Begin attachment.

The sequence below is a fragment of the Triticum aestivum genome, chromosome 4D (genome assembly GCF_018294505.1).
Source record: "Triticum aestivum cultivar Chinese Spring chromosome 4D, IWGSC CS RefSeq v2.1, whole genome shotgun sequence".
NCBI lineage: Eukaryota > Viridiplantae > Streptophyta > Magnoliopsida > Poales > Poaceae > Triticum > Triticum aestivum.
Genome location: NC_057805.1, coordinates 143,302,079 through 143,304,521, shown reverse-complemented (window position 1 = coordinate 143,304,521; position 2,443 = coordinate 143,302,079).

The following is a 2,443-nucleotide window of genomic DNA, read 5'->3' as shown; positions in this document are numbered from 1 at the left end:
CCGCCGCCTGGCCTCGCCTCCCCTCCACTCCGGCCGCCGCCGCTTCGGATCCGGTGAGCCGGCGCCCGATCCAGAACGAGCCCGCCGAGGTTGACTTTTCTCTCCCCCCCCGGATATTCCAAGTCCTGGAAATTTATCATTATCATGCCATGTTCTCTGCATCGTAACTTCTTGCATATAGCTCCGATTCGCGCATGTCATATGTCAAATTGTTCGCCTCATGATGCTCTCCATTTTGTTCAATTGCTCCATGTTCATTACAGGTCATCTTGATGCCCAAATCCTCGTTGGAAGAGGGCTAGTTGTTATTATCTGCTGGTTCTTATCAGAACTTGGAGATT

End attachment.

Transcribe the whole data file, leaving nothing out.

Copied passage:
The sequence below is a fragment of the Triticum aestivum genome, chromosome 4D (genome assembly GCF_018294505.1).
Source record: "Triticum aestivum cultivar Chinese Spring chromosome 4D, IWGSC CS RefSeq v2.1, whole genome shotgun sequence".
NCBI lineage: Eukaryota > Viridiplantae > Streptophyta > Magnoliopsida > Poales > Poaceae > Triticum > Triticum aestivum.
Genome location: NC_057805.1, coordinates 143,302,079 through 143,304,521, shown reverse-complemented (window position 1 = coordinate 143,304,521; position 2,443 = coordinate 143,302,079).

The following is a 2,443-nucleotide window of genomic DNA, read 5'->3' as shown; positions in this document are numbered from 1 at the left end:
CCGCCGCCTGGCCTCGCCTCCCCTCCACTCCGGCCGCCGCCGCTTCGGATCCGGTGAGCCGGCGCCCGATCCAGAACGAGCCCGCCGAGGTTGACTTTTCTCTCCCCCCCCGGATATTCCAAGTCCTGGAAATTTATCATTATCATGCCATGTTCTCTGCATCGTAACTTCTTGCATATAGCTCCGATTCGCGCATGTCATATGTCAAATTGTTCGCCTCATGATGCTCTCCATTTTGTTCAATTGCTCCATGTTCATTACAGGTCATCTTGATGCCCAAATCCTCGTTGGAAGAGGGCTAGTTGTTATTATCTGCTGGTTCTTATCAGAACTTGGAGATT